If you've ever popped zinc lozenges while reaching for tissues and sipping hot soup, you probably know that the mineral helps support a healthy immune system.
Not only does zinc play a role in immune function, but it also supports wound healing as well as protein synthesis — a key part of cell growth and development, according to the National Institutes of Health (NIH).
How Much Zinc Do You Need?
The recommended daily intake for zinc is 11 milligrams for people assigned male at birth and 8 milligrams for people assigned female at birth, according to the NIH.
Unlike other nutrients that can be stored in the body, our bodies are not designed to store zinc, so it's important to eat foods high in zinc every day, according to NIH.
So what foods are high in zinc? While animal sources contain some of the highest amounts, there are vegetarian foods that provide the nutrient as well. Note that the Daily Value (DV) percentages below are based on eating 11 milligrams of zinc per day.
1. Oysters: 52 mg, 472% Daily Value (DV)
Just six cooked oysters give you 472 percent of the DV for zinc (talk about a powerhouse!). Oysters also provide 34 percent of the DV for iron and 457 percent of the DV for vitamin B12. Vitamin B12 is crucial for cell health and helps prevent megaloblastic anemia, per the NIH.
2. Fortified Cereals: 19 mg, 170% DV
Cereals are often fortified with vitamins and minerals, making them a great vegetarian food high in zinc. Some cereals can provide upward of 170 percent of the DV for zinc per 3/4 cup serving as well as iron (109 percent of the DV).
Choose cereals that are low in added sugar, which should be limited to just 10 percent of total daily calories, according to the Dietary Guidelines for Americans.
3. Beef: 9.3 mg, 85% DV
Beef contains lots of good-for-you nutrients, including protein, iron and vitamin B12. A 3-ounce cooked steak gives you 85 percent of the DV for zinc, too.
And when it comes to red meat like beef, moderation is key. The World Cancer Research Fund (WCRF) advises limiting your intake to no more than 18 ounces of cooked red meat per week as eating too much red and processed meats is linked to an increased risk of colorectal cancer.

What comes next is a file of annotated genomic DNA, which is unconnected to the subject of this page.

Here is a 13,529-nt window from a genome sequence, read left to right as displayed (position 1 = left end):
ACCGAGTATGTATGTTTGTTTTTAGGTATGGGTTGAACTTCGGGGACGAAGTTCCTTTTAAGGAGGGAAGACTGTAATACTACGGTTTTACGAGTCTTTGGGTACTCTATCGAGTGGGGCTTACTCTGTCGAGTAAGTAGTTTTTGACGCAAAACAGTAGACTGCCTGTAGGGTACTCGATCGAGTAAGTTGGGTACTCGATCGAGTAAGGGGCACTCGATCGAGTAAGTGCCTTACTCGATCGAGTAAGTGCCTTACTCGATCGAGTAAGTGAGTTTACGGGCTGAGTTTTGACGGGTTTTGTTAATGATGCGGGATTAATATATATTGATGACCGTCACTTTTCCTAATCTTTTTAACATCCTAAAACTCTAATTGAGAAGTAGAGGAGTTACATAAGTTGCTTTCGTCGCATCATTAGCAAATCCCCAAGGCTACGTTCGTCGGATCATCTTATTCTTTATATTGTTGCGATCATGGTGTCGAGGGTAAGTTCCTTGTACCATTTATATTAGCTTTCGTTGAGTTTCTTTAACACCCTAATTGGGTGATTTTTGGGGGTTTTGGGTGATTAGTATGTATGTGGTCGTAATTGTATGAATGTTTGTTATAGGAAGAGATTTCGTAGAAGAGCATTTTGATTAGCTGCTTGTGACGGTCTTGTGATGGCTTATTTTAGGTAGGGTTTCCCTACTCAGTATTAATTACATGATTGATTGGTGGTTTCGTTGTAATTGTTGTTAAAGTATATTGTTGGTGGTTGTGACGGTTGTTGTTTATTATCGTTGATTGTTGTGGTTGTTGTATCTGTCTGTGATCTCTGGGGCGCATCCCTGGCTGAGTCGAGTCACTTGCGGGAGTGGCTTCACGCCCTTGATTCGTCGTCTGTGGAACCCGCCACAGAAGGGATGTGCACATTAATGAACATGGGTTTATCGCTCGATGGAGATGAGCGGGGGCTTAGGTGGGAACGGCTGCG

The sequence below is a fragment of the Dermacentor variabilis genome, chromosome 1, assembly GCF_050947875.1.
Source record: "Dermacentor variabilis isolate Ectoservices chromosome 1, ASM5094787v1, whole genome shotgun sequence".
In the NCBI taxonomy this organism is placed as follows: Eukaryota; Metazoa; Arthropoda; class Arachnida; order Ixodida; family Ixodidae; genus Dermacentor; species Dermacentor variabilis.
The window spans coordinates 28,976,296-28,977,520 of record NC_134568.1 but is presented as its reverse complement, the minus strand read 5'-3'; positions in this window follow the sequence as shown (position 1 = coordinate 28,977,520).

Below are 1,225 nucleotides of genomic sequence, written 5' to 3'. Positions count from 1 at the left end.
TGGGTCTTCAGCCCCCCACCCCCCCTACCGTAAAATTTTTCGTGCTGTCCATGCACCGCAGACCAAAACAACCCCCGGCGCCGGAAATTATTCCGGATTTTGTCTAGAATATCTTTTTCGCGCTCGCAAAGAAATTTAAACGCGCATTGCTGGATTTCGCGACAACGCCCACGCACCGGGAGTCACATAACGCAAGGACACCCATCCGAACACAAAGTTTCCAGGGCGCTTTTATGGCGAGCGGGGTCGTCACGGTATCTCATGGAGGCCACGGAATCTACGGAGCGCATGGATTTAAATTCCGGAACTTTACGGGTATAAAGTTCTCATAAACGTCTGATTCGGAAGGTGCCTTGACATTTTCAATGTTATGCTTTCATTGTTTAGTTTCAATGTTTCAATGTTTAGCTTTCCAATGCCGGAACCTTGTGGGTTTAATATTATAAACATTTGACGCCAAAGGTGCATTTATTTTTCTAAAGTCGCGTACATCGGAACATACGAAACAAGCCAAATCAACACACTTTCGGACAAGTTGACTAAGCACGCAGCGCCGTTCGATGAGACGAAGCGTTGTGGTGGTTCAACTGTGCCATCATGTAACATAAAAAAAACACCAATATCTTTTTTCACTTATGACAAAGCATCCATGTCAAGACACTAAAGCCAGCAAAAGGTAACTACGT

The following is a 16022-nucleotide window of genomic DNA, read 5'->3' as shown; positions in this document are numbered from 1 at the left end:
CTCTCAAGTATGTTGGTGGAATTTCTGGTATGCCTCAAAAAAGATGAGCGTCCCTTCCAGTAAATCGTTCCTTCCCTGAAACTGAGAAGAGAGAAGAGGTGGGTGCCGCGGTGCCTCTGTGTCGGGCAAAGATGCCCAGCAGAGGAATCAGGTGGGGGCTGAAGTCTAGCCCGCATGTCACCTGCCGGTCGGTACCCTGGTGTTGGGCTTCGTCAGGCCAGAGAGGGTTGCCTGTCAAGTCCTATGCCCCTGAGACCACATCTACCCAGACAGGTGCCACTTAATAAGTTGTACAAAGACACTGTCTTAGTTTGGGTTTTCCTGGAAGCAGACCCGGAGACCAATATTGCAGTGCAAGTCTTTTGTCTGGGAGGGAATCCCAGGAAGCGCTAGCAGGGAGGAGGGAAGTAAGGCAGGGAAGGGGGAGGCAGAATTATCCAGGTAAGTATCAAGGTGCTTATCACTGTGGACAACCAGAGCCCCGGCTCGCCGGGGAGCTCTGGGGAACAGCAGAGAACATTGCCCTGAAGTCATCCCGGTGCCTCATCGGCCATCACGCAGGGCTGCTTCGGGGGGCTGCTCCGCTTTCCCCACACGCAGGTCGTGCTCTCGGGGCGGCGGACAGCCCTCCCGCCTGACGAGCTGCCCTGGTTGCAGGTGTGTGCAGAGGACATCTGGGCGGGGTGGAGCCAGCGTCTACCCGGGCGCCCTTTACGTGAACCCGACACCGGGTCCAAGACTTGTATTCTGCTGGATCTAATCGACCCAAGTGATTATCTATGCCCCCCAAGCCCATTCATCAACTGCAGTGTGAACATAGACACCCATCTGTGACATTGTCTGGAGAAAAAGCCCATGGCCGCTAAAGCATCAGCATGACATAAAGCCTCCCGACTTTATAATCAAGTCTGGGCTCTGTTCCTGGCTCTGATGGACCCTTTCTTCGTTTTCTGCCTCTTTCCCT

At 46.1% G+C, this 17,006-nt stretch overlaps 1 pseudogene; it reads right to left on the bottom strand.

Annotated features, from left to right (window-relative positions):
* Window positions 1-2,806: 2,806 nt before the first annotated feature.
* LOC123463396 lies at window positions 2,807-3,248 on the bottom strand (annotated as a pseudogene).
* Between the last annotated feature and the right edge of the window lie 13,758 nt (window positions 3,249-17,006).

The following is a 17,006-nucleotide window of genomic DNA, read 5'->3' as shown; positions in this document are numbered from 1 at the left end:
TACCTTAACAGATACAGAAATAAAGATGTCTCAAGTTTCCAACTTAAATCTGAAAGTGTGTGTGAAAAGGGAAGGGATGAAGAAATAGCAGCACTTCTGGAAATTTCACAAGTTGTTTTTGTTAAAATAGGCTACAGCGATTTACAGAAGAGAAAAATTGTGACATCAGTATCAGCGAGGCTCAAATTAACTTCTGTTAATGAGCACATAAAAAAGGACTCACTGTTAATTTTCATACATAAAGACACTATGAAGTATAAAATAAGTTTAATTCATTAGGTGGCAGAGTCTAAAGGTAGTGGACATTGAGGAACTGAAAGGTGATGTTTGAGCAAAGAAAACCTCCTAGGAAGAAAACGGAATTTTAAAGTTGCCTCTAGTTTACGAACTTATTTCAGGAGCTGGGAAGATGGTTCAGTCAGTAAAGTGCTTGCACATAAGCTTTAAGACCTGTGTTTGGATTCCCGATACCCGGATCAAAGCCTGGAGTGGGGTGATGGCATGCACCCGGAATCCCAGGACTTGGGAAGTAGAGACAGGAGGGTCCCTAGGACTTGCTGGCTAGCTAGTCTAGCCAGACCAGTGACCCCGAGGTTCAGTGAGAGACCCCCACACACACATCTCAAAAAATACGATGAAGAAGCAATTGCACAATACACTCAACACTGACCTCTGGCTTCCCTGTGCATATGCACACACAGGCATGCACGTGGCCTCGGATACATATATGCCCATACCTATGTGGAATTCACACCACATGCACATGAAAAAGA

4. Tofu: 4 mg, 36% DV
Tofu is one of the best vegan foods high in zinc because it's one of the only plant foods to provide complete protein, containing all nine essential amino acids. A 1-cup serving provides 36 percent of the DV for zinc as well as fiber, calcium and iron. Try it in these anything-but-bland tofu recipes.
5. Turkey: 3 mg, 27% DV
White and dark meat turkey is a good source of protein, vitamin B12 and zinc. A 3-ounce serving of dark meat, which is higher in saturated fat than white meat (and should be enjoyed in moderation), contains 27 percent of the DV for zinc. Try it in these delicious leftover turkey recipes.
6. Ground Pork: 2.7 mg, 25% DV
Loin cuts of pork are lower in saturated fat, which is associated with increased levels of heart disease, according to the American Heart Association.
7. Lentils: 2.5 mg, 23% DV
Lentils, a type of legume (and even more specifically, a pulse), are a great plant food high in zinc, packing 23 percent of the DV per cup cooked as well as 56 percent of the DV for fiber.
Lentils contribute to improved heart health thanks to their high fiber content, according to the Harvard T.H. Chan School of Public Health. Lentils are easy to make and go well in a variety of dishes, like these high-protein recipes.
8. Chickpeas: 2.5 mg, 23% DV
Chickpeas, like lentils, are legumes, making them another popular plant-based, nutrient-dense food. Also known as garbanzo beans, chickpeas — the base for hummus — are a good source of fiber and healthy fat.
9. Yogurt: 2 mg, 22% DV
A one-cup serving of non-fat yogurt contains 22 percent of the DV for zinc. But be choosy: Flavored yogurts — like some cereals — are high in added sugar, so opt for plain, unsweetened varieties when you can. Aside from snacking on it on its own, try it in these Greek yogurt recipes that satisfy.
10. Oatmeal: 2 mg, 21% DV
Oatmeal might really be the breakfast of champions. It's rich in complex carbs, which fuel your muscles and brain, and contains 21 percent of the DV for zinc per 1 cup cooked as well as 4 grams of filling fiber.
Oatmeal mixes well with a variety of toppings including nut butter, fruit, cacao nibs and seeds. Try it in these delicious overnight oats recipes.
11. Black-Eyed Peas: 2 mg, 20% DV
Beans are a popular vegan food high in zinc. A 1-cup serving of cooked black-eyed peas contains 20 percent of the DV for zinc and 11 grams of fiber, making them a great mix-in for salads and soups.
12. Shiitake Mushrooms: 2 mg, 18% DV
The shiitake variety is one of the more flavorful mushrooms when sautéed, making them a popular addition to omelets and stir-fry dishes. A 1-cup cooked serving provides 18 percent of the DV for zinc as well as vitamin D and potassium.
13. Green Peas: 1.9 mg, 17% DV
When cooked just right, green peas can be rich in flavor (and not mushy). Peas, like other legumes, are a good source of plant-based protein, fiber and iron. One cooked cup contains 17 percent of the DV for zinc.
Thanks to its zinc and vitamin E content, green peas can help support a healthy immune system, making them a good addition to your favorite chicken soup.
14. Cashews: 1.6 mg, 14% DV
Cashews are also an excellent source of heart-healthy fats, which will leave you feeling full between meals. Toss cashews with your favorite trail mix, eat them plain or serve them atop a chicken or veggie stir-fry.
15. Spinach: 1.4 mg, 12% DV
Spinach (and other leafy greens) seems to have a little bit of everything that's good for you: folate, plant-based iron, fiber, vitamins A, C, E, K and magnesium to name a few. But spinach happens to be one of the few vegetables that have zinc.
A 1-cup serving of cooked spinach contains 12 percent of the DV for zinc, 20 percent for vitamin C and 25 percent for vitamin E.